Library Journal (starred review): "Kerrigan gets the midnight choir humming in an intricately plotted novel that can safely be mentioned in the same breath as those by Rankin."
Date: Mar 9 2007
A dour Celtic copper does duty in a capital city in the British Isles and runs afoul of the authorities while working with (and sometimes against) his colleagues. No, it's not a new Ian Rankin novel but a "Garda procedural," the first publication to appear in the United States by award-winning Irish newspaperman/novelist Kerrigan (Little Criminals).
The story is set in what is clearly the "new" Ireland, the preserve of all things on the way up: Bono, Ryanair, and any number of shiny new solicitors. Slogging his way through a seemingly mundane rape case, Det. Insp. Harry Synott of Dublin feels that he, too, has earned his promised promotion up the ladder to Europol. At his side is Det. Garda Rose Cheney, who is able to tick off the astronomically rising cost of real estate in the Irish capital.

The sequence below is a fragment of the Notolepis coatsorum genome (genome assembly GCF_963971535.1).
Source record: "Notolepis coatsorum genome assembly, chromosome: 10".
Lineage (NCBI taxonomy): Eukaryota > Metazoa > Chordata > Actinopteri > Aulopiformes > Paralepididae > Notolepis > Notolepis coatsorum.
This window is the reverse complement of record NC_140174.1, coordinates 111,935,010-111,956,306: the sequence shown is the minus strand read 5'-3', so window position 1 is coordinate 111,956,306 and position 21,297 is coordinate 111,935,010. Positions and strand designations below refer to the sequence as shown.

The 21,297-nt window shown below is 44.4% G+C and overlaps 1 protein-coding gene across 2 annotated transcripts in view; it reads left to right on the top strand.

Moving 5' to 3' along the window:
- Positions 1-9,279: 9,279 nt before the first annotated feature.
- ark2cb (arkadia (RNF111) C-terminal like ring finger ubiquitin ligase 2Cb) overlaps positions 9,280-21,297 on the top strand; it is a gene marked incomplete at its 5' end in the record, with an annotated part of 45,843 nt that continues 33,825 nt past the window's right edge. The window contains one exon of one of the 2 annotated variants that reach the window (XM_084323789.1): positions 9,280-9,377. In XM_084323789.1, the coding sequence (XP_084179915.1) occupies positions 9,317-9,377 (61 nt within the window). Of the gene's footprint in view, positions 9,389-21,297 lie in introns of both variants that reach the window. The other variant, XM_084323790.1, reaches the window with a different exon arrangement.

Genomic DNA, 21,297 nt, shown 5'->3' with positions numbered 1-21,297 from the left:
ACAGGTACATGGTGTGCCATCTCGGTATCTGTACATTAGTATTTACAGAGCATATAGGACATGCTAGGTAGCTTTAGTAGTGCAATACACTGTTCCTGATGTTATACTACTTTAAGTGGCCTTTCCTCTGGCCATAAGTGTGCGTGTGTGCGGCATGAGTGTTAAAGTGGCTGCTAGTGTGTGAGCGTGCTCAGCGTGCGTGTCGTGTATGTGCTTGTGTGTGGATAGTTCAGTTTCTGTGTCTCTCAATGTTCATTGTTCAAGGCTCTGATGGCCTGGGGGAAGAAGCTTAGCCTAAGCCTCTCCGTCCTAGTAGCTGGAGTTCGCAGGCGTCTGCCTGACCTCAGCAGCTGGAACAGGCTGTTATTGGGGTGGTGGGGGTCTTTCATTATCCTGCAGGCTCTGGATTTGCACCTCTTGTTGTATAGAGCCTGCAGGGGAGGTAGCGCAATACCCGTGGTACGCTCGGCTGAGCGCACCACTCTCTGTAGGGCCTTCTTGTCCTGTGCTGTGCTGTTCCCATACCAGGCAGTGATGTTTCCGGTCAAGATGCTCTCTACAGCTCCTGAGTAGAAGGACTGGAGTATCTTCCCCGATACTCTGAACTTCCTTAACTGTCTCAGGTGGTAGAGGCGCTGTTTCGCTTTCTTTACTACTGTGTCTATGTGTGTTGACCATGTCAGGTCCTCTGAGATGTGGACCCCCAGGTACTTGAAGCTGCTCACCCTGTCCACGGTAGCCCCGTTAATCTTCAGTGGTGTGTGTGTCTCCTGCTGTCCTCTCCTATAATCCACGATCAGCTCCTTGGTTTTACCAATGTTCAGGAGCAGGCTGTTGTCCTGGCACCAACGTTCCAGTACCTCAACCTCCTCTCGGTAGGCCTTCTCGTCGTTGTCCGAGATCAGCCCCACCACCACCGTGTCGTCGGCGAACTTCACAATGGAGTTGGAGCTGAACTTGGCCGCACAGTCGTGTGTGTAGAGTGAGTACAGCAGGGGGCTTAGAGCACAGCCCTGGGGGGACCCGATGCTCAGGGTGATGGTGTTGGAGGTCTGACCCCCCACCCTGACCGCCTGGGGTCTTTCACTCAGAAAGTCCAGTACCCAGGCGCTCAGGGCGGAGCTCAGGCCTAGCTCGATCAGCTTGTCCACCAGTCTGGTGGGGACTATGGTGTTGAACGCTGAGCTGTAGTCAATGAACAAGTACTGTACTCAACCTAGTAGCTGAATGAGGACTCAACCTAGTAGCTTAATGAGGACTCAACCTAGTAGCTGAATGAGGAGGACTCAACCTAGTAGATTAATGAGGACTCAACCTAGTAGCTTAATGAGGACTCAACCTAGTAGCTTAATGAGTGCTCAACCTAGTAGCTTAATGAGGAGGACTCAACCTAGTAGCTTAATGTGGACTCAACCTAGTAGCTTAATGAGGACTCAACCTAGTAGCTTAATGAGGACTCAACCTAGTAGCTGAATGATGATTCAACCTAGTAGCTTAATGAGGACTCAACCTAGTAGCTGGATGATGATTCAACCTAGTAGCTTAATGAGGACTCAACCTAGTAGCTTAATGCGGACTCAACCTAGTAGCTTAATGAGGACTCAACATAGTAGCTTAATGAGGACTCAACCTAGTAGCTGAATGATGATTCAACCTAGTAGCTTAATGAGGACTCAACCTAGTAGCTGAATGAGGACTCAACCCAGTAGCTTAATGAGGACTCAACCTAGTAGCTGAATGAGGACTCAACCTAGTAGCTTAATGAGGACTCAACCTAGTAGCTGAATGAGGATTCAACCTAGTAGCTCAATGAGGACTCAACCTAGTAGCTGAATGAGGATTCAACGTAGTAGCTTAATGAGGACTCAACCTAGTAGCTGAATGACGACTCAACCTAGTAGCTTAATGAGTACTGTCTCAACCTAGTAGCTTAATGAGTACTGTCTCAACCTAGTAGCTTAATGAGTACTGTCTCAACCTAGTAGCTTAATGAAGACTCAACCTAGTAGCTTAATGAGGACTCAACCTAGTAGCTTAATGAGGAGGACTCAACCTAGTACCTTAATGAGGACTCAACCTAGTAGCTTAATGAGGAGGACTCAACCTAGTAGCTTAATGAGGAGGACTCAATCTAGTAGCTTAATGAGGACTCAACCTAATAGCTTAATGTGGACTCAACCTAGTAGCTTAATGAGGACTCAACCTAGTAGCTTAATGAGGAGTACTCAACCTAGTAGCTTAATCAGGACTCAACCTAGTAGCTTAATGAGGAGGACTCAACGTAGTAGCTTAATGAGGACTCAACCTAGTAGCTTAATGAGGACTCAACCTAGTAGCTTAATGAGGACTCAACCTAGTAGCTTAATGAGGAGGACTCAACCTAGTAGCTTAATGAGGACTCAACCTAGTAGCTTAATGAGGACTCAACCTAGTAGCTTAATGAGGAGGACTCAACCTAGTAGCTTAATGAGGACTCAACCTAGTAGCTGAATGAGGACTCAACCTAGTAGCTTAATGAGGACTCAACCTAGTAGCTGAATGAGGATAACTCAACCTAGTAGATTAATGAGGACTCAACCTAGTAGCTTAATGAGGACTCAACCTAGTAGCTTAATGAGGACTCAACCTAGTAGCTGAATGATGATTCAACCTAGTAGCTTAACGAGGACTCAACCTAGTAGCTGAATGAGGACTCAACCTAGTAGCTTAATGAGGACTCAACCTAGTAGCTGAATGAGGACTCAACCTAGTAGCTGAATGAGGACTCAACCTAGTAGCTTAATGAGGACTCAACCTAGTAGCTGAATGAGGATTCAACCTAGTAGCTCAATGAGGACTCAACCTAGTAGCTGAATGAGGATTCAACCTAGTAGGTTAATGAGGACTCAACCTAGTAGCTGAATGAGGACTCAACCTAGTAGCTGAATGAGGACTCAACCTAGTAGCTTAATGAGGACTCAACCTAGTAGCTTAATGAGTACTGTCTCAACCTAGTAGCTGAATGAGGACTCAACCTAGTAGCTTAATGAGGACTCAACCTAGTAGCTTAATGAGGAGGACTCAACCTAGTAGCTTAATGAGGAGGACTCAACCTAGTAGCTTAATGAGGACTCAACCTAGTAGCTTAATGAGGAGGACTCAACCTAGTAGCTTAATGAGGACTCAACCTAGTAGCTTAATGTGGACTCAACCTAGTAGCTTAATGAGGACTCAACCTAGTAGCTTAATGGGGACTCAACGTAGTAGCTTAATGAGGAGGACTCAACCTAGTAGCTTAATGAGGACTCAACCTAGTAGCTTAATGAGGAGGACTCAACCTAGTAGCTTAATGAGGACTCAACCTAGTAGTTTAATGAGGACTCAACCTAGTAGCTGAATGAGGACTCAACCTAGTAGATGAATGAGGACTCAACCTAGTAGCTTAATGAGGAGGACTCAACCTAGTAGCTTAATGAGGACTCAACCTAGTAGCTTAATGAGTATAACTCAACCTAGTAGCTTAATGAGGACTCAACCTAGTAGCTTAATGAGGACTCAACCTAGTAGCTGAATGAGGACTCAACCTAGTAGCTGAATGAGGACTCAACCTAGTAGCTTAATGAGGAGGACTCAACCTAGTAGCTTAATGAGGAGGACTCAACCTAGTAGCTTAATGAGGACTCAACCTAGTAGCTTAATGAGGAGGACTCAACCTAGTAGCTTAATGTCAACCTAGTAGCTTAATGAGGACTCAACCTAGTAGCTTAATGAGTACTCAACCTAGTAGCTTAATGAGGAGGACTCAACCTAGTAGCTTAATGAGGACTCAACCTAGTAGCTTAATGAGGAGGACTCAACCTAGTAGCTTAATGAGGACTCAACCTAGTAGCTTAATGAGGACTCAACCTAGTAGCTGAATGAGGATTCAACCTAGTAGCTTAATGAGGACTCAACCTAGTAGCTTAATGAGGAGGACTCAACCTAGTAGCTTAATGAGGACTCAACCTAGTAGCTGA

It turns out, though, that the island is as tight as ever, with the rape case having repercussions throughout Irish society, from down-and-out Dixie Peyton to its higher echelons, from Dublin to Galway. Kerrigan gets the midnight choir humming in an intricately plotted novel that can safely be mentioned in the same breath as those by Rankin. For all larger public libraries.
By Bob Lunn